No.3 Xiu Shui Nan Jie
Jan Guo Men Wai
P. R. China
Ethiopia obtains its electricity from two sources - hydroelectric power
plants and thermal power stations. The former, with an aggregate power
generation capacity of 350 MW, is by far the largest source. All hydroelectric
power plants are connected to the national grid, which covers all major
cities and towns.
The supply system is being expanded through the construction of additional
power plants at four sites, two of which, with an aggregate capacity of
250 MW, are at an advanced stage. Ethiopia's hydropower potential is estimated
at 30,000 MW, of which currently only about 1% is utilised. On average,
power costs are $0.07 per kWh.
All major cities and towns have municipal water supply systems, and underground
water is abundantly available in most parts of the country.
Ethiopia's road transport infrastructure is relatively at a lower stage,
but the improvement of the country's road network has been identified
by the government as a core component of the economic reform programme.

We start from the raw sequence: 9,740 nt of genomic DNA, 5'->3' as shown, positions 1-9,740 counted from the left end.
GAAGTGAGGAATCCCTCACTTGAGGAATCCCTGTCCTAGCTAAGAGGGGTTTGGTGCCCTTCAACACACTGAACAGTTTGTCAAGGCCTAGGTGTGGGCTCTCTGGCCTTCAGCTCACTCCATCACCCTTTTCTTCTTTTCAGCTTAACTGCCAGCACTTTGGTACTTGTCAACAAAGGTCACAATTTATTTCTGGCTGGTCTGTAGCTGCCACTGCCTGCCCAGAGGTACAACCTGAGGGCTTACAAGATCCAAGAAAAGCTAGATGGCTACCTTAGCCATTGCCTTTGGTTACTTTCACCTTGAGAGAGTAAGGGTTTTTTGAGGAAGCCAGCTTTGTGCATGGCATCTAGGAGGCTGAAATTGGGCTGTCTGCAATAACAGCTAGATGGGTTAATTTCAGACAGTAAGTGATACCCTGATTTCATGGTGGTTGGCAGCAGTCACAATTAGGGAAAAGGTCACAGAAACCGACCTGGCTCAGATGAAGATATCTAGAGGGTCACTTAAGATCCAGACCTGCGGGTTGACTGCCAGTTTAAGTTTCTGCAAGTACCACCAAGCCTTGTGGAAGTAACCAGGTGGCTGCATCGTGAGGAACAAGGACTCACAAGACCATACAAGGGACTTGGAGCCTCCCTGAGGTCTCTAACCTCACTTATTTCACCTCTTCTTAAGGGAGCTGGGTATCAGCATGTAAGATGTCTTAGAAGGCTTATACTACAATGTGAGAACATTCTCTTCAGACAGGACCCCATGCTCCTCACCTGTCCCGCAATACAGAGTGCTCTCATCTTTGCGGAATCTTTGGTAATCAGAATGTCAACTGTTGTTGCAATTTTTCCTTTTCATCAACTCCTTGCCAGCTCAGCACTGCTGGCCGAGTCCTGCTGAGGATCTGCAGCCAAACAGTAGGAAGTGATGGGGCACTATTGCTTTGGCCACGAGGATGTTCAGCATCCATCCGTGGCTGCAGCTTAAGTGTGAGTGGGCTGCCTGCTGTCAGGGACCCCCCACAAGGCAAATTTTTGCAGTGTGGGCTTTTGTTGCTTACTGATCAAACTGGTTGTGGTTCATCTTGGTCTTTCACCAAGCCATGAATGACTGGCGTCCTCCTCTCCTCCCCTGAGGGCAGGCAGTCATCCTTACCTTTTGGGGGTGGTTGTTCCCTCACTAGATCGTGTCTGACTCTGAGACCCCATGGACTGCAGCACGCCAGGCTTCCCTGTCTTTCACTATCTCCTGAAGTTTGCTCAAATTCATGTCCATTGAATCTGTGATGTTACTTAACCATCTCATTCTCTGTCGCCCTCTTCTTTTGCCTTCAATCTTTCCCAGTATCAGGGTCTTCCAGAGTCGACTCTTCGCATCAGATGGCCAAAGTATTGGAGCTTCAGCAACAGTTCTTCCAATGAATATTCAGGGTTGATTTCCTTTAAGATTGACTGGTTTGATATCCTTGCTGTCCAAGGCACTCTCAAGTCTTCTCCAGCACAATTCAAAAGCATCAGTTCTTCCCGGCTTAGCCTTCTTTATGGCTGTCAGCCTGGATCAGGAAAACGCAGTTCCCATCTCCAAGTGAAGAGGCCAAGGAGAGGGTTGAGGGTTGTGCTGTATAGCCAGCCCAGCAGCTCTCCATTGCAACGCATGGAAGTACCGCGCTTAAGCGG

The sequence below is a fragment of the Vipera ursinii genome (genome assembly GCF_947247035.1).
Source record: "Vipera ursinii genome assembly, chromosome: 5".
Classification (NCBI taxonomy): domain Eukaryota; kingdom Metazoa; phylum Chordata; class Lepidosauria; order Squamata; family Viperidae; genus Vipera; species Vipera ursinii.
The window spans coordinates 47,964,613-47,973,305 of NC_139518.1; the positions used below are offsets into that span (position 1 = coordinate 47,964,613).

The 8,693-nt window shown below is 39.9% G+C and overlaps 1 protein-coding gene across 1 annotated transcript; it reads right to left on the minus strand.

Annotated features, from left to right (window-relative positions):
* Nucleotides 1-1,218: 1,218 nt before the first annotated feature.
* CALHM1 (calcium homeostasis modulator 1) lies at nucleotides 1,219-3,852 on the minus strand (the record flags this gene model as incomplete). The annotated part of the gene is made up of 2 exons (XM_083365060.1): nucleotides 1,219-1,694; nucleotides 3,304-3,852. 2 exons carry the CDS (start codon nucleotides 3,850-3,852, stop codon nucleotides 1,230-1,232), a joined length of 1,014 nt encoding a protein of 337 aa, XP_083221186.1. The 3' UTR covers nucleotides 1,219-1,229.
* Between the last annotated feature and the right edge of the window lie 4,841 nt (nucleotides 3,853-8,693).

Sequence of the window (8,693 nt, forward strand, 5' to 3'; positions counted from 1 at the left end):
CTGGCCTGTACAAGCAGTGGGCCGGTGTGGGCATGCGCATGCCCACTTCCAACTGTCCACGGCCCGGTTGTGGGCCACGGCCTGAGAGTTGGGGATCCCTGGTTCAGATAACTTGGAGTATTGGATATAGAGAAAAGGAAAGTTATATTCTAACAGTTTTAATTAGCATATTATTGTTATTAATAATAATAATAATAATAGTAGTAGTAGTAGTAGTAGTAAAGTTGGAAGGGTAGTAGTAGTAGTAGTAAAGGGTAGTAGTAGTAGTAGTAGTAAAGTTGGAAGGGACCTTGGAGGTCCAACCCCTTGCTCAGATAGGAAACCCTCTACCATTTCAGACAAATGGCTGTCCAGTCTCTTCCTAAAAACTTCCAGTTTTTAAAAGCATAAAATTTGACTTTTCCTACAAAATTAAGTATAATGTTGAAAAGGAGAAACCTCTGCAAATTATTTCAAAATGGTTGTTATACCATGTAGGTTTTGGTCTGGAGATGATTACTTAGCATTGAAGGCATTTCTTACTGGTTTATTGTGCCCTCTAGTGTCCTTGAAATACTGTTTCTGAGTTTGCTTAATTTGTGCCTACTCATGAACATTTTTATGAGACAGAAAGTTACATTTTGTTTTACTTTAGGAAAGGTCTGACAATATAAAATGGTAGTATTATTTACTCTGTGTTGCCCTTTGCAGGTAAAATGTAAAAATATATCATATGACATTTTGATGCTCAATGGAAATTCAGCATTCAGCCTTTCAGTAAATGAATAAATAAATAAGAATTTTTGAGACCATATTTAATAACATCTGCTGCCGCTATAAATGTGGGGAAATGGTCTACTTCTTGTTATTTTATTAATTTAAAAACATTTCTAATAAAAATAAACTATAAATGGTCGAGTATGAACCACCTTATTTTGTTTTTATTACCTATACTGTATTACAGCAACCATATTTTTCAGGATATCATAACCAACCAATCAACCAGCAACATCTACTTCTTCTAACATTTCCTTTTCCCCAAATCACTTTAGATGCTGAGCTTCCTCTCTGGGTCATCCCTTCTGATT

More than 20% of the government's total capital budget in 1998 was allocated
to road construction and repairs. US$3.9 billion has been earmarked by
the government to expand the road network by 80% over a period of 10 years.
International highways link Addis Ababa to the neighbouring countries
of Djibouti, Eritrea and Kenya.
4 Rail and Ports
A limited rail service stretching 780 km links Addis Ababa with the port
of Djibouti via the eastern Ethiopian city of Dire Dawa. Currently, Ethiopia
uses Djibouti for its import-export trade. The shift from Asab in Eritrea
to Djibouti appears to have occurred smoothly, without negative effect
on Ethiopia's trade. Other ports in the region include Berbera, Port Sudan
Aviation is an important means of transport in Ethiopia, with 18 domestic
and 3 international airports. Addis Ababa has developed as an important
aviation hub serving North America, Europe, the Far East, Africa and the
Middle East. Ethiopian Airlines flies to over 40 destinations in Africa,
Europe, North America, Asia and the Far East, with about 50 weekly outbound
flights from Addis Ababa.
Telecommunication services, including telephone, telex, facsimile, internet
and data communication, are currently provided by the state-owned Ethiopian
Direct microwave links are available to all major cites and towns in the
country. International communication links are maintained via satellite.
Microwave links exist with Eritrea, Kenya and Djibouti. Presently, about
200,000 direct exchange lines are served. This number is expected to increase
dramatically to over 750,000 lines in two years' time. A mobile system
has been introduced recently in Addis Ababa.
Local calls are among the cheapest in Africa and, although Ethiopia has
a low density of lines per head of population, Addis Ababa and other major
towns are reasonably well served by regional standards.